Let’s start with a quote from the theologian, Alan Jones:
There are only two feelings. Love and fear.There are only two languages. Love and fear.
There are only two activities. Love and fear.There are only two motives, two procedures, two frameworks, two results.
Love and fear. Love and fear.
It’s no surprise that we live too much in the house of fear. We are afraid of what is happening in our country and in our world. As a world we have become more afraid of others. And amazingly enough, more and more people have become afraid of our collective future. Fewer people believe the world will be better for their children.
Yet here we are six days from Christmas. I wonder if we have forgotten the story we are celebrating. 2,000 years ago, there was a world of fear. Let’s remember that soon after Christmas is the Feast of the Holy Innocents when the King slaughtered the male babies to make sure no rival was coming along from that generation. Fear is not new; it’s as old as time.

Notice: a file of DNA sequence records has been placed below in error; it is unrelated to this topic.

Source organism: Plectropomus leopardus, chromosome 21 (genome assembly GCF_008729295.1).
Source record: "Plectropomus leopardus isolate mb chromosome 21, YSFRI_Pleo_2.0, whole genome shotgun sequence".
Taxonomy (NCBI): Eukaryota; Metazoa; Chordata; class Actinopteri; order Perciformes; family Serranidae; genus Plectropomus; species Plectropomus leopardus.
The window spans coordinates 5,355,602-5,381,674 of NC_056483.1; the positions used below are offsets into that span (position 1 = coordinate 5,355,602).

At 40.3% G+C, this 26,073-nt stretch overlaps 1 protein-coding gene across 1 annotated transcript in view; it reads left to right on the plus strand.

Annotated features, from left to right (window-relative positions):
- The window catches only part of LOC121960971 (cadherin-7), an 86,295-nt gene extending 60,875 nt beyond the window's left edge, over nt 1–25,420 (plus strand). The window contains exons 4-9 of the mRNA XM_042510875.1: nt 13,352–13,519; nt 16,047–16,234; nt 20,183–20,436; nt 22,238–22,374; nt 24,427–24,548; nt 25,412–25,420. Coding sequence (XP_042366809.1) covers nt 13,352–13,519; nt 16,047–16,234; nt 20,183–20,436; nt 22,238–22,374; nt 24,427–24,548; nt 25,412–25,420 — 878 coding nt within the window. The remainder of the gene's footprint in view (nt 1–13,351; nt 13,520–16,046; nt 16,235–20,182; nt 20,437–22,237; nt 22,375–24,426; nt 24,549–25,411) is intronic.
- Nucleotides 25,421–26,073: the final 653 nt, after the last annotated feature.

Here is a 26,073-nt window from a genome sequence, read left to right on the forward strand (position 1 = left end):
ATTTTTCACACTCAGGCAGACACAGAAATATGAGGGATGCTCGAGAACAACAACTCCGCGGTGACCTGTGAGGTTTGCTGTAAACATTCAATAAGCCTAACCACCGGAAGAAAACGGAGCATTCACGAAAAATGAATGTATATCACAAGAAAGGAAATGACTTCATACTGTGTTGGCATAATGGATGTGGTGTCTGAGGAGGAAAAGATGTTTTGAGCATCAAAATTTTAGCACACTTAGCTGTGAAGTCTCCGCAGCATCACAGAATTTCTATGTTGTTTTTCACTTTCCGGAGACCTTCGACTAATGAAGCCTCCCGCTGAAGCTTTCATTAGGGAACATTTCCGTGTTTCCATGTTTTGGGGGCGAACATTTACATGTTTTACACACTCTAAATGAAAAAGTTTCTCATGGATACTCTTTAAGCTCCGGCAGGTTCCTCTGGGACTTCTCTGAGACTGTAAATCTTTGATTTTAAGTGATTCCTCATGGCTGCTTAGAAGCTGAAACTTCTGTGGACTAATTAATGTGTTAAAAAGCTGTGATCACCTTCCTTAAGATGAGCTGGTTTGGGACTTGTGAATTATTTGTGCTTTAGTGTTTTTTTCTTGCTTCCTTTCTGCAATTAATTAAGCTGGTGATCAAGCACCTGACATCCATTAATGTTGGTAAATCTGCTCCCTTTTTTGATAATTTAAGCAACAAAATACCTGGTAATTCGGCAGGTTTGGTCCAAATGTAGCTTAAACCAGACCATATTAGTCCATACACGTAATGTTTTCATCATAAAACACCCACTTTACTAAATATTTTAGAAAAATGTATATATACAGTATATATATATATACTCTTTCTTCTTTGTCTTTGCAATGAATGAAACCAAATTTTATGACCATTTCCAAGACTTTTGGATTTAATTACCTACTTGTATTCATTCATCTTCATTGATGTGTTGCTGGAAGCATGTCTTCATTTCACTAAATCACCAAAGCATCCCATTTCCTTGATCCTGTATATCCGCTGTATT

But equally old is the pull of love to move us out from our place of being stuck so that we might find new life. I don’t think anyone wanted to go to Bethlehem. We know Mary and Joseph didn’t and why would the Magi? No, each was pulled because the force of love is stronger than fear. And what happened that first Christmas was that love bound people together into a new community and the Spirit then sent them all on a new mission. Remember the Magi go home “a different way.”
Therefore, in these last days of Advent our task is to listen to where God is calling for us to go in order to witness God’s birth in us and in the world. That journey may be—will probably be—more internal than external. What’s the most unlikely place you can think of to witness God being born? Can you allow yourself at least in your heart and imagination to go there? Maybe it’s the Trump estate in Mar-a Largo. Maybe it’s in California with Nancy Pelosi. Maybe it’s on the Mexican border with men and women seeking their way across. Or maybe it’s on Wall Street with all the hedge fund managers.
If we are to be part of God’s making the world new, we must move our hearts and make room for the other. The gift we lay down is our preconception of who is holy and who is sinful—of who is enlightened and who is misguided if not destructive. We pray for the ability to see Christ born there—in us and in those other people---so that we all might go home a new way. This is our Christmas task. It’s not about Santa. It’s about the world being made new.